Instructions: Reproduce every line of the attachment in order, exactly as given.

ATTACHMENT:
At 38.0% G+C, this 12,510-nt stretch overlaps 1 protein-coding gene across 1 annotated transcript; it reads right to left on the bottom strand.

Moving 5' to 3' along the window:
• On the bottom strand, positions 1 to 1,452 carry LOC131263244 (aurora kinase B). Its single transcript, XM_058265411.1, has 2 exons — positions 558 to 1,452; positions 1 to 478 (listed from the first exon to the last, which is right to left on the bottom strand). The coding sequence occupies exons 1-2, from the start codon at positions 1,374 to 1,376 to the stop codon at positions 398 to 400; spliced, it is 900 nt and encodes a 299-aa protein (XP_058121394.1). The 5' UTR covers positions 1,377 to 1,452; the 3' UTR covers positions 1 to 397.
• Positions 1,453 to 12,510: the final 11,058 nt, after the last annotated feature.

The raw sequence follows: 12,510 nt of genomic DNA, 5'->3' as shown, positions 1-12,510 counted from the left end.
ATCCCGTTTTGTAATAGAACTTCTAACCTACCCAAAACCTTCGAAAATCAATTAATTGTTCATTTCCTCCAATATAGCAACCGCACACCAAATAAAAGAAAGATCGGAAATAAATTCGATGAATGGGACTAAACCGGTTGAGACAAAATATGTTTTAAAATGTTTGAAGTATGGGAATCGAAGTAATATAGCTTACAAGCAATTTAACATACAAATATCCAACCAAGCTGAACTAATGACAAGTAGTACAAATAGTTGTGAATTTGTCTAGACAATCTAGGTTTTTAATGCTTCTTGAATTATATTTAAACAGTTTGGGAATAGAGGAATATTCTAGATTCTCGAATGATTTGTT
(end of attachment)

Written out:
At 38.0% G+C, this 12,510-nt stretch overlaps 1 protein-coding gene across 1 annotated transcript; it reads right to left on the bottom strand.

Moving 5' to 3' along the window:
• On the bottom strand, positions 1 to 1,452 carry LOC131263244 (aurora kinase B). Its single transcript, XM_058265411.1, has 2 exons — positions 558 to 1,452; positions 1 to 478 (listed from the first exon to the last, which is right to left on the bottom strand). The coding sequence occupies exons 1-2, from the start codon at positions 1,374 to 1,376 to the stop codon at positions 398 to 400; spliced, it is 900 nt and encodes a 299-aa protein (XP_058121394.1). The 5' UTR covers positions 1,377 to 1,452; the 3' UTR covers positions 1 to 397.
• Positions 1,453 to 12,510: the final 11,058 nt, after the last annotated feature.

The raw sequence follows: 12,510 nt of genomic DNA, 5'->3' as shown, positions 1-12,510 counted from the left end.
ATCCCGTTTTGTAATAGAACTTCTAACCTACCCAAAACCTTCGAAAATCAATTAATTGTTCATTTCCTCCAATATAGCAACCGCACACCAAATAAAAGAAAGATCGGAAATAAATTCGATGAATGGGACTAAACCGGTTGAGACAAAATATGTTTTAAAATGTTTGAAGTATGGGAATCGAAGTAATATAGCTTACAAGCAATTTAACATACAAATATCCAACCAAGCTGAACTAATGACAAGTAGTACAAATAGTTGTGAATTTGTCTAGACAATCTAGGTTTTTAATGCTTCTTGAATTATATTTAAACAGTTTGGGAATAGAGGAATATTCTAGATTCTCGAATGATTTGTT